(OK and now I HAVE to say this here! I'm STILL patting myself on the back for the solution I found and I promise each of you that use this solution over the coming months are going to thank me for it.)
What if I told you that you could roast your own chicken, maybe get your kids involved to help even, have all the fun with a fraction of the hassle of running around shopping, prepping, marinating, and potentially messing up at the end?

I challenged my friend Chef Ajay Chopra to create a ready to cook meal kit for a whole roast chicken. Ajay of course should need no introduction, the man has so many fantastic accomplishments to his name, five star chef, Masterchef judge, TV show host and more. Most recently he is also the man behind Burgundy Box, a company that offers DIY meal kits personally designed by him. He had brought me some boxes to play with way back in Ajay accepted the challenge. And a few days later called to say would I try it out?

Now the other thing I am big on after winter foods, is getting together for cook-ups. There is so much fun to be had in cooking a meal and sitting down to eat it together. And our communal table at the studio offers the perfect place to do this. So I got a food loving friends together at the studio for a Meet The Chef Christmas Special (A monthly session at the studio in which people can sign up to cook with a Chef). We readied ourselves to roast some chickens on 2nd December! In fact we went the whole hog... er chicken... and decked out the studio with tinsel and bling. Never to early to get into the festive mood I say!

Everyone arrived well in time on the day, I had Saee, Rhea, Sandeep, Disha, Prathista, Dipali, Rachna, Romi and Nikki joining me. A stellar group of food lovers all set to cook. We congregated almost immediately around a table my team had kitted out in Christmas finery. We were already high on life (the kind of high only life, not alcohol can give) and rosemary scented lemonade by the time Ajay 'foodie Santa" Chopra arrived bearing his delicious gifts!

Introductions happened and Ajay shared a few things about the Christmas boxes before we got down to cooking. Burgundy Box meal kits usually contain the ingredients and recipes for restaurant style dishes that are prepped and ready to cook in 20 minutes. However, Ajay shared this Christmas box would be a little more time consuming than their usual offerings with both the Chicken and the pudding requiring long cooking. But hey, I was ok with that, after all, for all the things you can speed up, slow cooking of the roast chicken kind cannot be hurried!

What Burgundy box HAS done, is that they have taken most of the shopping and prep work out of the equation. Your time is only invested in mixing pre-measured ingredients together and putting the whole thing in to bake. I could already imagine doing the Roast meal over at home with my family and make a special cooking date out of it. The kids would enjoy helping. And then as the oven did its work (and my kids hovered over it), Id light some aromatic candles, the husband would play Christmas carols while I freshened up, arriving back into the kitchen in the last 10 minutes to elegantly toss up the trimmings and serve up a delicious meal!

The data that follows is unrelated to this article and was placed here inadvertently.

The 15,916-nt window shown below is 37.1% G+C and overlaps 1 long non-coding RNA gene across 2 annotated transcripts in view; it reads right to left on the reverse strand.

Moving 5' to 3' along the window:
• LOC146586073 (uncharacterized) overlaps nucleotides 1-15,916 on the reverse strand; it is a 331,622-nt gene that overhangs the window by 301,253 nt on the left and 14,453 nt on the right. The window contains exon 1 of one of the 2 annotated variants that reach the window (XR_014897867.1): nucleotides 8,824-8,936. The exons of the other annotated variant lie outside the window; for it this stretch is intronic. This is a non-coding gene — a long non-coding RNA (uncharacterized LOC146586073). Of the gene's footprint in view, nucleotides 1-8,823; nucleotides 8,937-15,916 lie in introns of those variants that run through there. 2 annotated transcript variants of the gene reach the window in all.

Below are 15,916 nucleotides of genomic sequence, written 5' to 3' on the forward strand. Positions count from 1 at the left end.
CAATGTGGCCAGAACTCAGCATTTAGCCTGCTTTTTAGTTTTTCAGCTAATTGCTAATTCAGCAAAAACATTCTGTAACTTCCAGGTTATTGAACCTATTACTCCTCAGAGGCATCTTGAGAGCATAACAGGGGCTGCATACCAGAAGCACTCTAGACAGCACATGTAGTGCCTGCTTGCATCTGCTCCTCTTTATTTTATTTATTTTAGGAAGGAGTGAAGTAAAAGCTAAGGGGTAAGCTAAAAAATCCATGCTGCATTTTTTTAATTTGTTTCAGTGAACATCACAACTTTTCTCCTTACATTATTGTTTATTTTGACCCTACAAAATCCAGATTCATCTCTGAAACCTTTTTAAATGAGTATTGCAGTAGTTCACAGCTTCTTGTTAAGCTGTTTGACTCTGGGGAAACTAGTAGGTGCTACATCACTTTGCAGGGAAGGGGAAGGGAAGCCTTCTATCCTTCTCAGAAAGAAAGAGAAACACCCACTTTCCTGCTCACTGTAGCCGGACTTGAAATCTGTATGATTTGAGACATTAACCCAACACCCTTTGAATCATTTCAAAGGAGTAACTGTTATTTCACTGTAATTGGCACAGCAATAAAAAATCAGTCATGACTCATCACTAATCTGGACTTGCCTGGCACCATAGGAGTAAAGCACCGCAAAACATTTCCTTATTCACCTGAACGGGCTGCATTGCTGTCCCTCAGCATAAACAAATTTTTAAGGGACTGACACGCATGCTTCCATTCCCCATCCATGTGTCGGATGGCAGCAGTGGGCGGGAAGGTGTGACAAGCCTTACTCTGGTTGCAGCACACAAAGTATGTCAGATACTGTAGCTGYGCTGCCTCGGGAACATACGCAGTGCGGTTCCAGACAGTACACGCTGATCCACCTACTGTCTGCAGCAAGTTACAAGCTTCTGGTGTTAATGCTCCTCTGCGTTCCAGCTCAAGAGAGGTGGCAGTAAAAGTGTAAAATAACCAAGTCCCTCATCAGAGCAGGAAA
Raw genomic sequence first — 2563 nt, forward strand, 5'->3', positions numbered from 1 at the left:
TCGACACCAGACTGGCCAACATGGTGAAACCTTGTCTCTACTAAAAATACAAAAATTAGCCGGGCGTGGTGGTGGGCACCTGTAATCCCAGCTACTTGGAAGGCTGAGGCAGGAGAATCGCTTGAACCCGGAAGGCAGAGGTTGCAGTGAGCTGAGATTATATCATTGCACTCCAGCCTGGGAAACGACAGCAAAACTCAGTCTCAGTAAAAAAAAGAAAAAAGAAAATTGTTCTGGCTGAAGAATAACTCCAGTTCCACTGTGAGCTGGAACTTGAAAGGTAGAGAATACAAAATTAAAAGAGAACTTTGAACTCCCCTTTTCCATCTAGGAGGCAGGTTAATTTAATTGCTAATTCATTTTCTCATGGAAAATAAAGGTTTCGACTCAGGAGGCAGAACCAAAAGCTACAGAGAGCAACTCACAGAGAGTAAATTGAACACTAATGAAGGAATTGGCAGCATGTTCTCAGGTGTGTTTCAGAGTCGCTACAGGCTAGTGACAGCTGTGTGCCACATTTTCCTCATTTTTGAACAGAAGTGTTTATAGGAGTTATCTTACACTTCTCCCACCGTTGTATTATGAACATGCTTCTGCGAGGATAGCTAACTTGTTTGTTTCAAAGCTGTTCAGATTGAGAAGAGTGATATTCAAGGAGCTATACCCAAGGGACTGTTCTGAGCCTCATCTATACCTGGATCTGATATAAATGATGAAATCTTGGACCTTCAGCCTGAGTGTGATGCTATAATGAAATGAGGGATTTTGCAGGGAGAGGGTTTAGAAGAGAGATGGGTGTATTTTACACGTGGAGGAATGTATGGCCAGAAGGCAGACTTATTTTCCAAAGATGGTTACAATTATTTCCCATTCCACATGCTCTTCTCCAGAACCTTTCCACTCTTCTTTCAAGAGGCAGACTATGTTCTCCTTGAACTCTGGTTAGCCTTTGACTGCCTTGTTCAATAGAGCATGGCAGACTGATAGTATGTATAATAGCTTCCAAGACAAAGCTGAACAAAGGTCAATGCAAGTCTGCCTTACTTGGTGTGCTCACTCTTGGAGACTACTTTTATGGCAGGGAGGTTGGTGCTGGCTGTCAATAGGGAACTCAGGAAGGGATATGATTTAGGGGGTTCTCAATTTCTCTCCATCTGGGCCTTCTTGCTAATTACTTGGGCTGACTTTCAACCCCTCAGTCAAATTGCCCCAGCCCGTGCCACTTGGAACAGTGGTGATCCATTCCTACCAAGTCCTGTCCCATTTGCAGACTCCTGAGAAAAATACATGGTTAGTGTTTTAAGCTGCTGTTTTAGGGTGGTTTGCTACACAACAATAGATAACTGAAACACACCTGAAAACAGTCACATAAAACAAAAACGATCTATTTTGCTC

Oops! I was off day dreaming! Cut to present, where my teammate Nikki and I were prepping the pudding. We finished it and put it in the oven. Ajay then showed us how to massage and truss our chicken amidst much silly conversation about prudish chickens that needed proper massages and didn't like being tied up (that last gem was from yours truly! Told you I was high on life!) Anyways soon the puddings were gently baking in one oven while the chickens roasted in another and we were back at the table digging into fresh bread, dips and a lovely chickpea soup our team had made. Much animated discussions on the Christmas box, roasting chicken, olive oil, cooking together ensued. With silence reigning and furious photography of the food porn kind,  happening every time Chef Ajay opened the oven to baste the chickens. 

Soon the beautiful golden brown roast chickens were out, and getting photographed like the stars they were as we revelled in the achievement we had unlocked. Successfully creating a whole roast chicken meal!

I love the spirit of festivals, any festival. And for me Festivals are all about getting together with friends and family and lots of good food! Christmas came early to APB Cook Studio thanks to Ajay and Burgundy Box. And I have been high on that  Christmassy feeling ever since.

Gyaan and links
The Christmas Special Festive Meal Kit combo pack is available on Burgundy Box at Rs. 1350/- from the 15th Dec till the end of the season, so go order it and thank me later!

Also FYI for every box sold Burgundy Box will donate Rs. 100 will towards a special treat for children of an orphanage run in collaboration with the Avatar Church, Bandra.

Have a look at the video we shot of the cook-up below.